Max Payload wrote:It seems to me that there is insufficient hard data to justify your assertion that Red Army morale declined markedly after mid-October. There was never even any true consistency on the post-Viazma Moscow axis on any particular day, some units fighting heroically, others performing abysmally.
The presence or magnitude of variance does not make out a valid critique of a macro trend.
For instance the macro temperature trend is for the second week of October to be cooler than the first (northern hemisphere) but there's immense variance between daily temperatures within each week and in many years October's second week is warmer than the first.
The macro causal factor in that example - declining insolation - can be swamped by variations in fronts, jet streams, etc.
The macro factor here is morale, specifically its component that is sensitive to perceptions of the war's course (i.e. soldiers who think "we're gonna lose" have generally show lower morale). But within the domain of morale there are many other factors such as unit cohesion, training, leadership, etc. As the Red Army's forces around Moscow varied from untrained militia to seasoned professionals shipped from the East, as their leaders varied from excellent to party hacks and over-promoted NCO's, it's entirely predictable that there would be immense morale variation around a moment's global mean.
But just as October 14 is generally cooler than October 7 on the top-line historical stats, so too will the macro trend of declining morale show in the top-line stats. If those top-line stats show a macro-trend (as I think they do) then variance is just a distraction.
You quoted Lopukhovsky, let me expand on the quote (p389)
“Thus approximately 200,000 men either avoided encirclement entirely, or had managed to make their way back to friendly forces. However, separate groups of military personnel continued to trickle back into friendly lines in November and even later.”
How many of those attempting to ‘make their way back to friendly forces’ in late October and early November were captured by Fourth Army, thereby inflating its prisoner haul above that of prisoners taken on the frontline?
That's a possible explanation but the same could be said of August/September when Soviets were streaming back from Minsk, Smolensk, and smaller encirclements. For example: https://en.wikipedia.org/wiki/Ivan_Boldin
One possible test of this theory is to look at PoW's caught by Army Group-level units such as security divisions and other rear area units. It seems all but certain that these units would capture proportionately more stragglers than front-line army units. AGC-level units captured 38k PoW up to Sep27 and 13k in the month after Vyazma, a similar daily rate. https://wwii.germandocsinrussia.org/ru/ ... ect/zoom/6
This seems good evidence against there having been a significant increase in stragglers, post-Taifun.
And there's good reason to expect proportionately fewer stragglers from Taifun than from Minsk/Smolensk: It was a much shallower operation that left far less "empty space" into which bypassed units could disappear.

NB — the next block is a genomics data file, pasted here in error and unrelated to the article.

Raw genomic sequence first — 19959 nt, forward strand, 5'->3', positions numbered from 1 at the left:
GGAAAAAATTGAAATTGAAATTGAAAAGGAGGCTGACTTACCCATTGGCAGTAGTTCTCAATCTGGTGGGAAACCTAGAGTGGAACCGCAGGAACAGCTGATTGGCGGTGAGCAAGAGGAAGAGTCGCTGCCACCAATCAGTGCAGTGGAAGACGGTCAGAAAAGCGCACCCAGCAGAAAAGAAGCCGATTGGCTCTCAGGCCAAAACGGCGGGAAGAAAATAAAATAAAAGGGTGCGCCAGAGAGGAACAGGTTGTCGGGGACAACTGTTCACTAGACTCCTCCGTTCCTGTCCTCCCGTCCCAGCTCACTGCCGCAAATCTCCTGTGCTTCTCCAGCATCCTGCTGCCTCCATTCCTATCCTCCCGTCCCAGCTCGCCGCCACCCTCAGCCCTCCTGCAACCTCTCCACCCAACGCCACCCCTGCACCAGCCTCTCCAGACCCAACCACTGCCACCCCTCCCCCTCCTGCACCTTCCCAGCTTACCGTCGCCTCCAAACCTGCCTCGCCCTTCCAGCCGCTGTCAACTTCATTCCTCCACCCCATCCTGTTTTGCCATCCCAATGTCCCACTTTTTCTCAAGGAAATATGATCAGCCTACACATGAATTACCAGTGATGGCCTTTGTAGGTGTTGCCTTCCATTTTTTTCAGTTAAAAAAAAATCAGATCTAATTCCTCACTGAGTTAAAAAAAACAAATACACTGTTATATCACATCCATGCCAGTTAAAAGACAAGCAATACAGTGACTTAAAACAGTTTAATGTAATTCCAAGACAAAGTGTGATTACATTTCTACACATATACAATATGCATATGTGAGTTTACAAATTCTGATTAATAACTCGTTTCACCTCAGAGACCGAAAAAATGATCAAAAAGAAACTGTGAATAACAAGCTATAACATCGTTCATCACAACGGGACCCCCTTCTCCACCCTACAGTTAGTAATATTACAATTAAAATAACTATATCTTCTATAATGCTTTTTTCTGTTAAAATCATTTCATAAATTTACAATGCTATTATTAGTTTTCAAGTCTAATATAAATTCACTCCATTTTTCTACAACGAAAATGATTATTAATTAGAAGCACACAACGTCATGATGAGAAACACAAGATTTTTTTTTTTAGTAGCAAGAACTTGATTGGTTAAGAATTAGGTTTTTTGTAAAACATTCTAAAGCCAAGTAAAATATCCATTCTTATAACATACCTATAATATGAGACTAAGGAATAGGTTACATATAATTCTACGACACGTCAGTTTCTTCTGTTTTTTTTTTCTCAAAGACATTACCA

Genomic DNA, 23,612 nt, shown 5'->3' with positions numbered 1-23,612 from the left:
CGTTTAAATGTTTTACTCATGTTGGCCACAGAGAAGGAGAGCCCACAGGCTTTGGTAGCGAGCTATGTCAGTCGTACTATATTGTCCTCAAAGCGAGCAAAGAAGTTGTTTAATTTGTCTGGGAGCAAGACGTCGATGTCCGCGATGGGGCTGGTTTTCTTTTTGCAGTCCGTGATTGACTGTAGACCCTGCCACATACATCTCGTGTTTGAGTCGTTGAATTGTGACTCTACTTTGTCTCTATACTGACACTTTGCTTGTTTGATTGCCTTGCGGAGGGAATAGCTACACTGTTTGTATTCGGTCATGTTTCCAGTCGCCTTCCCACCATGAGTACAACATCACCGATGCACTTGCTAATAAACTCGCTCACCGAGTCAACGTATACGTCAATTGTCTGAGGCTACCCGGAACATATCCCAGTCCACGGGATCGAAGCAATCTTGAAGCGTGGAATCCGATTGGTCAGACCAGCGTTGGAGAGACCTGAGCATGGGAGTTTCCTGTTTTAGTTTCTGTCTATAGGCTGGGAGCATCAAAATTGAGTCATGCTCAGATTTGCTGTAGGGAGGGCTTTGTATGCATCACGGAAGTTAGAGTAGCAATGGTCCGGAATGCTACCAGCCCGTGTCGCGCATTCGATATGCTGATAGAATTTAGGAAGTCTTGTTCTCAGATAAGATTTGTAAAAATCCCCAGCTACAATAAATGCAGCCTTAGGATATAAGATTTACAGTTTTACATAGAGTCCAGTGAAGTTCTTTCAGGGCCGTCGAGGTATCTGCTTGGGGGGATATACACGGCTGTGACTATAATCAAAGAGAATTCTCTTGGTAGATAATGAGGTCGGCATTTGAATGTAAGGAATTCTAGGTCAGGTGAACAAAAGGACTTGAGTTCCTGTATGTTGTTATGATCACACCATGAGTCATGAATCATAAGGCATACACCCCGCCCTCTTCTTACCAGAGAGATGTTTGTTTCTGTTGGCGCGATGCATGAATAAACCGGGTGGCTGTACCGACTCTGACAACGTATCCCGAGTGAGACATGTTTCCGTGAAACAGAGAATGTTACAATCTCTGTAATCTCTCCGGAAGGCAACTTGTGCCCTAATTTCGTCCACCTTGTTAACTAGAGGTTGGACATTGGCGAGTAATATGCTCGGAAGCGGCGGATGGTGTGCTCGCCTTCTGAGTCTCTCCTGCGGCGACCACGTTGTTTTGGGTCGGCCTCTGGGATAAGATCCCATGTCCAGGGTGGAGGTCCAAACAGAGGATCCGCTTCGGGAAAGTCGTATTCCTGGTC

Max Payload wrote:Firstly -
If there is a change in force ratio to the advantage of Fourth Army it might be expected that Red Army losses would increase proportionally. (Fourth Army had Fourth Panzer Group subordinated to it in Oct/Nov increasing its force ratio advantage still further). Whether that proportional increase in Red Army losses would be greater or less than total numerical losses at an earlier stage would depend on a range of circumstances.
The TDI study found no correlation between force ratios and % of enemy force captured. http://www.dupuyinstitute.org/pdf/e-4epw1and2final.pdf
Max Payload wrote:The question is, do you accept Krivosheev’s figure for NWF irrecoverable losses over the first 18 days of the war? If so, pick your own KIA figure -
I have very little confidence in Krivosheev for 1941 but because I believe he understated casualties in this period that works in your favor.
Let's try another means of getting a ballpark figure for KIA: attrition ratios compared to German losses. I don't have daily data for the opposing German forces (AGN and PzGr3) so for now let's estimate that as well.
Depending on which source you credit (OKW diaries or Overmans), the Ostheer had between 1,800 and 2,400 daily dead in June/July 1941. https://en.wikipedia.org/wiki/German_ca ... rld_War_II
(reproducing tables from said sources).
AGN and PzGr3 had ~1/3 of Ostheer's divisions, so their average daily dead would be around 600-800.
If we assume a typical German-Soviet WW2 combat efficiency ratio of ~5 and rough numeric parity between the forces then we'd expect NWF to average 3-4k daily dead. Over 18 days 54-72k dead. Which would leave room for 2-20k MIA, most of which would have become PoW.
Take the high range of that estimate and say NWF had 20k MIA. That's entirely consistent with AGN's PoW report, as some of NWF's PoW went to AGC and as AGN had the most favorable battle outcomes in the first 18 days of war and therefore could easily have taken most of its prisoners in this period.
In fact it's feasible that (1) NWF lost more men than Krivosheev says and (2) relatively few of them were PoW.